Tuesday, 27 November 2018 11:27

Law firms’ fears about risks posed by using artificial intelligence intensifying

A growing number of law firms are turning to artificial intelligence as a means of increasing efficiency, providing a better service to clients, and freeing up lawyers’ time to concentrate on more complex tasks – however, the use of such technology is also giving lawyers sleepless nights as they worry about the potential threat it poses as it leaves firms increasingly vulnerable to cyberattacks by hackers

latamdec18 p16 photo1Though the use of artificial intelligence (AI) among law firms is on the increase it is also causing considerable concern among lawyers and their clients, specifically in relation to cyber security, data protection and confidentiality, attendees at an event organised by The Latin American Lawyer in Mexico heard.

Such risks are inevitable given the fact that information is shared during legal processes and, consequently, law firms are a particularly attractive target for hackers, according to panellists at the event, which was held in collaboration with Greenberg Traurig and EY Law. The panel heard that there are two types of companies, “those that have suffered a cyberattack, and those that will”. Therefore the use of technology by law firms means that it is essential that firms adopt solid governance structures, and invest in employing staff that are adept at using technology. Human error in the use of AI will continue to be a cause for concern as reliance on technology increases, panellists heard, and an AI system will never be held culpable for not identifying risk, as software is only as good as the lawyer who uses it – it is the lawyer that designs the M&A transaction for the client. AI is making substantial inroads into the legal profession with the implementation of software and applications that aim to lighten law firms’ workloads, participants in the event heard.

While an increasing number of law firms are using AI software to carry out tasks such as due diligence – employing software such as HighIQ and Intralink – its use is also increasing in other aspects of M&A deals, such as the document negotiation phase and the deal signing and closure stage. In this context, software such as Luminance is a major time-saver for lawyers, due to its ability to scan and review large volumes of contracts, attendees were told.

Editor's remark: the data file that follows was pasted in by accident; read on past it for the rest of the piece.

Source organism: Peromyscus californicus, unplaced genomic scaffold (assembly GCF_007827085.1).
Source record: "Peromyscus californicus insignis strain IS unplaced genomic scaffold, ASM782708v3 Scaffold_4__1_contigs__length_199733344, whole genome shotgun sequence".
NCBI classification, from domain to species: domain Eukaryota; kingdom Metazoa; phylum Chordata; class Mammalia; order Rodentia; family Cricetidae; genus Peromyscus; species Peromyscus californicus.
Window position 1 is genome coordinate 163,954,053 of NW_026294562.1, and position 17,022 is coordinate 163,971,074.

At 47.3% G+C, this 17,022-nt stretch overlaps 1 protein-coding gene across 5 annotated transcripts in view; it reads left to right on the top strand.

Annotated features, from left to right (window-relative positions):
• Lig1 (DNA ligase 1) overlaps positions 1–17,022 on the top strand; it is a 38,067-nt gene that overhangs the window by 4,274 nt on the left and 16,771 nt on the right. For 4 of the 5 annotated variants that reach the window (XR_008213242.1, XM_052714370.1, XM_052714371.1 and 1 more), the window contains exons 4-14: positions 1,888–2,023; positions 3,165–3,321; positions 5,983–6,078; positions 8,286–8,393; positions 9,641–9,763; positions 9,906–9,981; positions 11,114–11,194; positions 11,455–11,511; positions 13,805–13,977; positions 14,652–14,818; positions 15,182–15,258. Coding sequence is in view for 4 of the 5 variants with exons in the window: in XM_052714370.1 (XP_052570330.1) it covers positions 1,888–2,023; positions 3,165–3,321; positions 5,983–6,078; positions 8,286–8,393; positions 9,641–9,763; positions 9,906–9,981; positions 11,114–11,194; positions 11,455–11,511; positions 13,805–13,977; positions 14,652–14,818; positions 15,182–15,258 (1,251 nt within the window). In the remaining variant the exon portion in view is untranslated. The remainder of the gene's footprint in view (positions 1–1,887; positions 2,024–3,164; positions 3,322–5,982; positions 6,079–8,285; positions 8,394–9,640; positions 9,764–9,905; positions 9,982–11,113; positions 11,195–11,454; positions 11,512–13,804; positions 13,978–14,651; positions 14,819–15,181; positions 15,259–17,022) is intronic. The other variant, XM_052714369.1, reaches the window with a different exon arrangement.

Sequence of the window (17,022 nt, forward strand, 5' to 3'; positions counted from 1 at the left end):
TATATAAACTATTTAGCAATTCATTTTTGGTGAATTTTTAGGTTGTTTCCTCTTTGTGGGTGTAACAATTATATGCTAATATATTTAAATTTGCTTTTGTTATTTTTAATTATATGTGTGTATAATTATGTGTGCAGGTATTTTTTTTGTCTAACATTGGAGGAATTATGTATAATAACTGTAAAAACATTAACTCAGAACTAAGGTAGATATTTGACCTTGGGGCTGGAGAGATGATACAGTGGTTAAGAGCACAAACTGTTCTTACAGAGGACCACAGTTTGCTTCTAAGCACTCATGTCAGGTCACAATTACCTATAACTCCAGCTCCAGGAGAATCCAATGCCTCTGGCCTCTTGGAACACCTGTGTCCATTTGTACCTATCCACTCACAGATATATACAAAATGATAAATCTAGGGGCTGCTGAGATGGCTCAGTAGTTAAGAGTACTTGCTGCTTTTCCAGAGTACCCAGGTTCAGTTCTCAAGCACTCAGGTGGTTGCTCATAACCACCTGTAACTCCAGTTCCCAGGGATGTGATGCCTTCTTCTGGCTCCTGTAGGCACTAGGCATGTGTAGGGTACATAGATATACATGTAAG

“AI identifies risks better than a team of lawyers can,” according to event participant Víctor Manuel Frías, a lawyer and shareholder at Greenberg Traurig in Mexico City. However, he added that AI is intended to complement the work of lawyers and help them to streamline processes, and it should not be seen as a tool that replaces staff. AI’s ability to take care of the more mundane tasks necessary in any transaction allows lawyers to focus on strategic decisions as well as developing the know-how that will improve their relationships with clients, panellists heard.

Adverse effect on lawyer-client relationships?
AI use by law firms is expected to increase substantially in the short term, with an estimated 95 per cent of law firms’ interactions with clients expected to involve AI by the year 2025. The increased use of AI is an evident trend across the region amid a shift, across all sectors, towards the greater use of digital tools to facilitate day-to-day business, such as data management and cloud computing. However, there is still a certain degree of scepticism among law firms and clients, attendees heard.
One concern is that, given AI’s ability to reduce the time spent scanning and preparing documents, and the subsequent cut in costs, the lawyer-client relationship could be become less personal and negatively affected as a result. Consequently, technology must be seen as a tool for improving processes but not as a replacement for human communication, participants argued.

Younger lawyers demanding change
In addition to the reluctance among some law firms to embrace new technology, its take-up has also been hindered by some law schools’ failure to teach new technology to students. This is despite the fact that it is the younger generation of lawyers that is demanding change, and specifically automation, to accelerate and simplify what can be tedious processes, panellists heard. At the same time, law firms need to be continually providing training to their staff on the new tools that are becoming available. In addition, it is also widely accepted that firms and companies that embrace new technology are more attractive to young talent and more likely to be viewed as potential employers.latamdec18 p16 box

Panellists generally agreed that we are currently living in a new age of technology that is bringing a plethora of new opportunities to law firms, but capitalising on such opportunities requires constant and diligent risk management. Meanwhile, amid the risk of interpersonal relationships between lawyers and clients being put in jeopardy by the use of AI, the use of such technology can actually lead to the creation of a more collaborative framework among lawyers themselves, as well as their clients.

Furthermore, despite initial scepticism on the part of some law firms, confidence in technology is, on the whole, increasing, and its potential to change processes, and even professions, should be seen as a positive step towards streamlining processes and providing a helping hand to lawyers during the often complex processes involved in M&A transactions.

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